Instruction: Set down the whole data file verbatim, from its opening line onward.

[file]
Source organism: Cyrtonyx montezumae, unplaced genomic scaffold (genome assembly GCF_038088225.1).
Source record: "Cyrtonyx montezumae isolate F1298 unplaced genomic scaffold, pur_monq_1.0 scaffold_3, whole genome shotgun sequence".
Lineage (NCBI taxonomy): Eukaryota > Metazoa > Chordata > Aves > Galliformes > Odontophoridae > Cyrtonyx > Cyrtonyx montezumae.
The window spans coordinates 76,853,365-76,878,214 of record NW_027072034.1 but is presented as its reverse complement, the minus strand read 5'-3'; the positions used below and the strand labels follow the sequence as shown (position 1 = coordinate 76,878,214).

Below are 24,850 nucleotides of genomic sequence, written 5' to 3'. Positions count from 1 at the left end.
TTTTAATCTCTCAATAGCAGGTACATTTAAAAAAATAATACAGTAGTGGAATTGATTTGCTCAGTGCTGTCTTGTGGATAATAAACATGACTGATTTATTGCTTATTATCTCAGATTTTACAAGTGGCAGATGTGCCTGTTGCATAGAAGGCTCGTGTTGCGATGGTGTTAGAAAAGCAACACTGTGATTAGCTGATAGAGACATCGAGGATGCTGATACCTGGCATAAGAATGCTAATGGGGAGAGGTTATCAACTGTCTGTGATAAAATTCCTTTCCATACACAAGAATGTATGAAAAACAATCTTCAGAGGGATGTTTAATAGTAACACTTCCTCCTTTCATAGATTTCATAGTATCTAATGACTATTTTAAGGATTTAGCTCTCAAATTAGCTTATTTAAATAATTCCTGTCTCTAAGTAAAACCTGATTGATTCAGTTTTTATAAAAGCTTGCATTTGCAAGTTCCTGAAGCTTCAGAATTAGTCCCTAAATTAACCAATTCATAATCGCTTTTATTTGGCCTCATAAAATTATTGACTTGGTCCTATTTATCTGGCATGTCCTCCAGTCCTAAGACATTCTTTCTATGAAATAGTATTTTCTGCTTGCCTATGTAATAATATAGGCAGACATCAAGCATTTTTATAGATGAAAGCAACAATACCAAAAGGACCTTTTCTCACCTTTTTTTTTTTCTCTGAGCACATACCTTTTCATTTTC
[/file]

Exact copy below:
Source organism: Cyrtonyx montezumae, unplaced genomic scaffold (genome assembly GCF_038088225.1).
Source record: "Cyrtonyx montezumae isolate F1298 unplaced genomic scaffold, pur_monq_1.0 scaffold_3, whole genome shotgun sequence".
Lineage (NCBI taxonomy): Eukaryota > Metazoa > Chordata > Aves > Galliformes > Odontophoridae > Cyrtonyx > Cyrtonyx montezumae.
The window spans coordinates 76,853,365-76,878,214 of record NW_027072034.1 but is presented as its reverse complement, the minus strand read 5'-3'; the positions used below and the strand labels follow the sequence as shown (position 1 = coordinate 76,878,214).

Below are 24,850 nucleotides of genomic sequence, written 5' to 3'. Positions count from 1 at the left end.
TTTTAATCTCTCAATAGCAGGTACATTTAAAAAAATAATACAGTAGTGGAATTGATTTGCTCAGTGCTGTCTTGTGGATAATAAACATGACTGATTTATTGCTTATTATCTCAGATTTTACAAGTGGCAGATGTGCCTGTTGCATAGAAGGCTCGTGTTGCGATGGTGTTAGAAAAGCAACACTGTGATTAGCTGATAGAGACATCGAGGATGCTGATACCTGGCATAAGAATGCTAATGGGGAGAGGTTATCAACTGTCTGTGATAAAATTCCTTTCCATACACAAGAATGTATGAAAAACAATCTTCAGAGGGATGTTTAATAGTAACACTTCCTCCTTTCATAGATTTCATAGTATCTAATGACTATTTTAAGGATTTAGCTCTCAAATTAGCTTATTTAAATAATTCCTGTCTCTAAGTAAAACCTGATTGATTCAGTTTTTATAAAAGCTTGCATTTGCAAGTTCCTGAAGCTTCAGAATTAGTCCCTAAATTAACCAATTCATAATCGCTTTTATTTGGCCTCATAAAATTATTGACTTGGTCCTATTTATCTGGCATGTCCTCCAGTCCTAAGACATTCTTTCTATGAAATAGTATTTTCTGCTTGCCTATGTAATAATATAGGCAGACATCAAGCATTTTTATAGATGAAAGCAACAATACCAAAAGGACCTTTTCTCACCTTTTTTTTTTTCTCTGAGCACATACCTTTTCATTTTC